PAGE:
The world has become a rather uncertain place in the past few decades and has left those of us who are tagged as the “baby boom” generation wondering what the hell happened.
We grew up in a world of opportunity, hope and optimism, confident that civilization was moving forward on all fronts. When we finished school at whatever level, we did not have to worry about finding a job. The economies of the western world were booming. The social and political activism of the sixties and seventies resulted in broad advances in social justice, human rights and citizen engagement. On the political front, the cold war ended in the spectacular disintegration of the “evil empire” of the Soviet Union. Advances in science and technology resulted in quantum leaps in productivity, communications and quality of life. They also brought the world closer together as distance was no longer a significant factor in either business, travel or international relations. As the twentieth century came to a close, I and most of my peers had every reason to believe that the world had become a better place and that the future held great promise.
That optimism was naively premature. The past two decades have hit us with a cold shower of reality. Most of the world’s economies have plateaued out and have been stuck in neutral for quite some time now. The younger generations coming out of high school and university are having a really tough time finding any kind of job, never mind one that could be considered a career.
The Soviet empire may have disappeared, but the world has entered a new period of conflict, characterized by radical Islamic terrorism and resurgent Russian imperial adventurism. The old somewhat abstract fear of the nuclear bomb falling on our heads has been replaced by the more visceral and real fear of being the victim of a terrorist attack regardless of where one may be. At the same time, the long historical trend towards liberal democracy has been placed on hold, as an increasing number of countries revert towards authoritarian forms of government. The further progressive evolution of democracy and civil society is becoming increasingly threatened by the concentration of political power in the hands of a small oligarchic elite, the rampant growth of corruption and the spread of reactionary political populism.
Technology continues to advance by quantum leaps and bounds, but it is now creating as many problems as it solves. Our addiction to unchecked growth and consumerism, has led to serious pollution and climate change issues. While medical science has succeeded in eliminating or checking many diseases, new and ever more lethal and drug resistant viruses like Ebola, avian flu and Zika seem to spring out of nowhere and spread with epidemic intensity. In addition, we seem to be less healthy than ever, as sedentary life styles, lack of exercise and artificial fast foods erode our physical well-being. Further, the wired world has spawned a generation addicted to smartphones, computers and electronic gaming, creating a host of social and psychological problems.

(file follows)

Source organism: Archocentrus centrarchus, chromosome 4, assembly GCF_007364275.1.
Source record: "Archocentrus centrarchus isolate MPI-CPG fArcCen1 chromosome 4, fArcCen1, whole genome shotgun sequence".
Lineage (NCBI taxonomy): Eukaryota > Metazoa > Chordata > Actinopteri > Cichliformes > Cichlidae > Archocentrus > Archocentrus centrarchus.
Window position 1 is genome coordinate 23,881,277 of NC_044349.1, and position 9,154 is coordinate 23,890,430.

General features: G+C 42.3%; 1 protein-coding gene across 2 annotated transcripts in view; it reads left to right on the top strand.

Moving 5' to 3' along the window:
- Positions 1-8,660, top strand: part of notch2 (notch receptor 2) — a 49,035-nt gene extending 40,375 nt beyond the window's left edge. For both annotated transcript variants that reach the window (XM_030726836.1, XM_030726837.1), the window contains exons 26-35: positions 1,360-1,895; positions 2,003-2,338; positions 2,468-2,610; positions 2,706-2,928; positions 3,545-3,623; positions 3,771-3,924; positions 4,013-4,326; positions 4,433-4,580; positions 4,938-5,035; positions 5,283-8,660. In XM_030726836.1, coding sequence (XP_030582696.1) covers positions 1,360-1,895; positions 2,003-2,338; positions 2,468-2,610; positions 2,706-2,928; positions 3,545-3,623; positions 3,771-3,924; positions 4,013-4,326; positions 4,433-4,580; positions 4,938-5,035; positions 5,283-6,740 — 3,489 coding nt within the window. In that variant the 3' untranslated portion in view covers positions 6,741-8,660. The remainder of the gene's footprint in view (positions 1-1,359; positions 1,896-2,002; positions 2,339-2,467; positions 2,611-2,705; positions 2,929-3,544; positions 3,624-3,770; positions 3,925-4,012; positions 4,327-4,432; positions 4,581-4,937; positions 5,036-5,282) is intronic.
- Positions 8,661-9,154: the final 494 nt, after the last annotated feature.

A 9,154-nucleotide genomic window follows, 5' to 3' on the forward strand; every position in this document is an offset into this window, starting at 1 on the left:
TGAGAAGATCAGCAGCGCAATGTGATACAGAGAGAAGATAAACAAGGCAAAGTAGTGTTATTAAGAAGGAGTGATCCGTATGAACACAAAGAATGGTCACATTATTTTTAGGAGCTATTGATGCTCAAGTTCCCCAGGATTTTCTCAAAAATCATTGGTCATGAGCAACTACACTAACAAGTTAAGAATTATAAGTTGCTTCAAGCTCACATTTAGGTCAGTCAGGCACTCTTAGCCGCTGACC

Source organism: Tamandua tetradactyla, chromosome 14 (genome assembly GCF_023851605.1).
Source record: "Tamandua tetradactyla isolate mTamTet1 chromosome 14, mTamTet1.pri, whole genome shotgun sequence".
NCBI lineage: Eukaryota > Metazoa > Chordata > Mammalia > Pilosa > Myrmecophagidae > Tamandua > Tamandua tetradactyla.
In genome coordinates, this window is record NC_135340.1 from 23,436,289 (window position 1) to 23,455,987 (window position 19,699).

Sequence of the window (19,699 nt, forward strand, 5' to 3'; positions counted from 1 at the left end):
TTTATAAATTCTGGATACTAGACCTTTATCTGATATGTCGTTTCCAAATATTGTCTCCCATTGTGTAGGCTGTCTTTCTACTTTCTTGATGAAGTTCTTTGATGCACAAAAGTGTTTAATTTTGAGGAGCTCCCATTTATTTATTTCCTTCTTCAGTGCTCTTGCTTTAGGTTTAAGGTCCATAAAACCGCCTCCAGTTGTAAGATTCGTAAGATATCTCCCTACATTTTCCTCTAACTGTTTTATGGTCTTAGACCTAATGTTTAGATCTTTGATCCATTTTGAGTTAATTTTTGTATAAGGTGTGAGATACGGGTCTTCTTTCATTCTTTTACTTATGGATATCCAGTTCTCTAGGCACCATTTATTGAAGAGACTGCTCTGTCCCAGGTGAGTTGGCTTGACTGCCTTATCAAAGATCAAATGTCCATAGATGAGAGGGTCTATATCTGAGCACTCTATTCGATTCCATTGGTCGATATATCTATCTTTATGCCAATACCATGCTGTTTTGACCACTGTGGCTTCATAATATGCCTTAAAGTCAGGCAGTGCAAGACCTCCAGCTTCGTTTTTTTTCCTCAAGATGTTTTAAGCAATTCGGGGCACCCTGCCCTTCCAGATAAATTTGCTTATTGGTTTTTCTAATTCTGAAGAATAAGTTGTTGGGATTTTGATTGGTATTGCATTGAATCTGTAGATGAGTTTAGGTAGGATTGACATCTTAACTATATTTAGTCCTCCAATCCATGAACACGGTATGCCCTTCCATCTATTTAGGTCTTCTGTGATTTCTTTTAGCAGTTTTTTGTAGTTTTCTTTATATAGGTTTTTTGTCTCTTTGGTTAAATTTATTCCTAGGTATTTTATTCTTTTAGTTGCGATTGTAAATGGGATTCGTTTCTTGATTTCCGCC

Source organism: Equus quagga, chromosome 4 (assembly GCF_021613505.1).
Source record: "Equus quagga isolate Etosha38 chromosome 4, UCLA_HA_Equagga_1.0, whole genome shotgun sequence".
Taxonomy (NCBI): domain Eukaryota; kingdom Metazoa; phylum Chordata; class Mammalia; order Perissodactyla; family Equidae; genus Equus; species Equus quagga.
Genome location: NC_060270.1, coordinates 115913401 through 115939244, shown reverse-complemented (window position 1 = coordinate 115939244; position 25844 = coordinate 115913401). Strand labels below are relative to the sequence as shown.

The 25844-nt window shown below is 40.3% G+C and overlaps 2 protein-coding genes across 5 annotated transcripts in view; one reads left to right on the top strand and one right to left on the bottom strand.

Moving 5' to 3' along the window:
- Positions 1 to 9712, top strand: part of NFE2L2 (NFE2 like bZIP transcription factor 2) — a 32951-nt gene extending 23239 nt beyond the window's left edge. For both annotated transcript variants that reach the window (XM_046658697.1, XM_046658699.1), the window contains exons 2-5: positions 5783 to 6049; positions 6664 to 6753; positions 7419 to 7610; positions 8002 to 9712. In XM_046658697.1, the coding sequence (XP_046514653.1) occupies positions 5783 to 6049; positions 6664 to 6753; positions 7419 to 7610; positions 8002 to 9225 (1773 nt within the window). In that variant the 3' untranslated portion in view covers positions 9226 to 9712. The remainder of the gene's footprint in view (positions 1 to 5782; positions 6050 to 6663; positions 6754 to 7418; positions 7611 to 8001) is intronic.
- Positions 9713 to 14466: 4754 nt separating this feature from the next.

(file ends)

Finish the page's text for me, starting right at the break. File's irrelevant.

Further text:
All this is creating a palpable sense of unease and uncertainty throughout all layers of our society. We no longer seem to understand how the world works or what is happening around us. The world has become seemingly too complicated to be understood by the average person. To make things worse, many in our society no longer trust the leaders and the experts that used to manage that world that we live in.
The economists, the bankers and the financial gurus that used to run the economic engines that powered our societies have created a system that is no longer manageable, and has been taken over and corrupted by a self-serving and greedy elite. Our governments and political systems no longer serve the social needs of the average citizen, but have instead become bloated and inefficient bureaucracies that are controlled by vested interests and power blocs. Science and technology has become so complicated that the average person no longer understands how things work, or the implications and consequences of new developments. Because we have lost touch with understanding how things work and no longer trust those that do, we have become much more vulnerable to the scammers and hucksters, be they of the marketing, the scientific or the political variety.
This is why we see people like Trump being elected, voters in Britain choosing to leave the EU, seemingly intelligent people denying climate change, confused parents opting not to vaccinate their kids, seriously ill patients resorting to quack cures, countless millions being spent on “miracle” foods, and many other examples of irrational behavior. The more complicated life gets, the more people are inclined to seek simple solutions and simple answers.
That, emphatically, is not the way forward. Yes, things have gotten very complicated. The answer to that is not to seek simple solutions. There aren’t any. The answer is to buckle down and do the hard work of learning and understanding the facts and the processes of how things really work, and then doing something constructive about it. As always, properly educating oneself is the best strategy towards coping with a world that keeps getting more and more complicated.